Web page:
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Department of Psychology|College of Arts & Sciences

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Department of Psychology
University of Wyoming
Dept. 3415
1000 E University Ave
Laramie, WY 82071
Phone: (307) 766-6303
Fax: (307) 766-2926
Email: psyc.uw@uwyo.edu

PSYCHOLOGY AND LAW


 

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2006 American Psychology-Law Society conference
Current and former students from the University of Wyoming have a chance to get together at the 2006 American Psychology-Law Society conference. Pictured are Chrissy Adams, Jennifer Gray, Suzanne Karis, Andre Kehn, Narina Nunez, and Kami London.

The Psychology and Law Ph.D. program trains students to take basic social, developmental, and cognitive principles and apply them to issues in the legal system. Students in this program typically have interests in such topics as child/elder maltreatment, eyewitness memory, jury decision-making, police interrogations and confession, and/or forensic interviewing. Throughout their careers, students are encouraged to work independently and collaboratively with one or more faculty and with other graduate students. Students are encouraged to develop a research program in their own area of interest, and with guidance from faculty mentors, to take courses that are appropriate to one's interests.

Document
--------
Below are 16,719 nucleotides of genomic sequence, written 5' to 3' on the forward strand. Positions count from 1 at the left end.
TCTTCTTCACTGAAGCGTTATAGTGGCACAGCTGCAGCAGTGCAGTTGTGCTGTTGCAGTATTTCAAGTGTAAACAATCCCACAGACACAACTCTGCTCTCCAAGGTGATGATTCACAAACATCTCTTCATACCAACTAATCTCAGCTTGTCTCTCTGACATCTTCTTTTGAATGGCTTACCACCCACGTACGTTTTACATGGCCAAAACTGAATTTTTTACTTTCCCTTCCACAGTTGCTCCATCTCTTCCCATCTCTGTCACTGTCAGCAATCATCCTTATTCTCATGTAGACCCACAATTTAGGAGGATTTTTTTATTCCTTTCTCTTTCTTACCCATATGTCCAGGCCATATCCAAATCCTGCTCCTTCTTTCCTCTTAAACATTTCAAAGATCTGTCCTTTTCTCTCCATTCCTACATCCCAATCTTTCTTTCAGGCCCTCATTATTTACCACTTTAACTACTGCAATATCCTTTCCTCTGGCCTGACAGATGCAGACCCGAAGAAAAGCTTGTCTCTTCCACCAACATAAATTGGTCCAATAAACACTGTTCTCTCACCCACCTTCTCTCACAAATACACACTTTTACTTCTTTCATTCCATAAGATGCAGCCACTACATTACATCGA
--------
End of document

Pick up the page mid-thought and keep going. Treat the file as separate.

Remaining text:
Students work with their graduate committees to identify additional coursework needed to complete their training. Mentored by a primary advisor, each student develops a program of research and is encouraged to collaborative with other faculty and students, to present research at professional conferences, and to publish in professional journals. Where appropriate to their interests, students may be encouraged to take selected law courses from UW's College of Law.

 

Requirements for the Psychology and Law Ph.D.

All graduate students take the following core courses: Research Methods, Social Psychology, Developmental Psychology, Cognitive Psychology, Biological Psychology, and 2 Core Statistics courses.

Students are expected to participate in the 1 credit Psychology/Law pro-seminar each semester.

Students are expected to be active members of the Psychology and Law Research Lab.


Psychology and Law Core Faculty:

Scott Culhane, Social Psychology (Member of the Criminal Justice Dept. Faculty) - alibis, serial killers

Scott Freng, Social Psychology - Prejudice and stereotyping, implicit social cognition

Sean McCrea, Social Psychology - Social Cognition

Narina Nunez, Developmental Psychology- Children and the law, jury decision making

Affiliated Faculty:

Matt Gray, Clinical Psychology- Evaluation of claims of trauma-induced memory impairment, and assessment of PTSD malingering

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